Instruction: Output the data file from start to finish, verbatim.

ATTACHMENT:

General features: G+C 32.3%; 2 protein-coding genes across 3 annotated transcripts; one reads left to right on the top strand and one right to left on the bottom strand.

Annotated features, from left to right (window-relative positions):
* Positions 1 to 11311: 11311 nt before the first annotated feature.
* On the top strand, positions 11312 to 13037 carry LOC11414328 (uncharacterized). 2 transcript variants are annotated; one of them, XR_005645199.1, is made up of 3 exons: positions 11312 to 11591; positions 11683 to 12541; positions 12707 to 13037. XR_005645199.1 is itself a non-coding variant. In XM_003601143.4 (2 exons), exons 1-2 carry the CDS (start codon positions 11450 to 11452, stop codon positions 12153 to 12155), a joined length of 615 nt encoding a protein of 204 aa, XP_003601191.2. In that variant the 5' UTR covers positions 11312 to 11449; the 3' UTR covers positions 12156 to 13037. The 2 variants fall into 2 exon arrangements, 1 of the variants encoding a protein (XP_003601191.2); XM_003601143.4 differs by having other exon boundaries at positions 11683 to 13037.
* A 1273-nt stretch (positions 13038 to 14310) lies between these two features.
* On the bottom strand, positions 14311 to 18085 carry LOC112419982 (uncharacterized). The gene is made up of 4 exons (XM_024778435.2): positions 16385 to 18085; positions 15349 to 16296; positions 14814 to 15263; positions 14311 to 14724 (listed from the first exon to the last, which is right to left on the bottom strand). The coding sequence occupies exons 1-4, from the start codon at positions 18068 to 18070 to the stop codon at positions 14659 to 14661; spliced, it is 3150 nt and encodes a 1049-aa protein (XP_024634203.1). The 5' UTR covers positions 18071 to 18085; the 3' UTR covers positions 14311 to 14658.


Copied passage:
General features: G+C 32.3%; 2 protein-coding genes across 3 annotated transcripts; one reads left to right on the top strand and one right to left on the bottom strand.

Annotated features, from left to right (window-relative positions):
* Positions 1 to 11311: 11311 nt before the first annotated feature.
* On the top strand, positions 11312 to 13037 carry LOC11414328 (uncharacterized). 2 transcript variants are annotated; one of them, XR_005645199.1, is made up of 3 exons: positions 11312 to 11591; positions 11683 to 12541; positions 12707 to 13037. XR_005645199.1 is itself a non-coding variant. In XM_003601143.4 (2 exons), exons 1-2 carry the CDS (start codon positions 11450 to 11452, stop codon positions 12153 to 12155), a joined length of 615 nt encoding a protein of 204 aa, XP_003601191.2. In that variant the 5' UTR covers positions 11312 to 11449; the 3' UTR covers positions 12156 to 13037. The 2 variants fall into 2 exon arrangements, 1 of the variants encoding a protein (XP_003601191.2); XM_003601143.4 differs by having other exon boundaries at positions 11683 to 13037.
* A 1273-nt stretch (positions 13038 to 14310) lies between these two features.
* On the bottom strand, positions 14311 to 18085 carry LOC112419982 (uncharacterized). The gene is made up of 4 exons (XM_024778435.2): positions 16385 to 18085; positions 15349 to 16296; positions 14814 to 15263; positions 14311 to 14724 (listed from the first exon to the last, which is right to left on the bottom strand). The coding sequence occupies exons 1-4, from the start codon at positions 18068 to 18070 to the stop codon at positions 14659 to 14661; spliced, it is 3150 nt and encodes a 1049-aa protein (XP_024634203.1). The 5' UTR covers positions 18071 to 18085; the 3' UTR covers positions 14311 to 14658.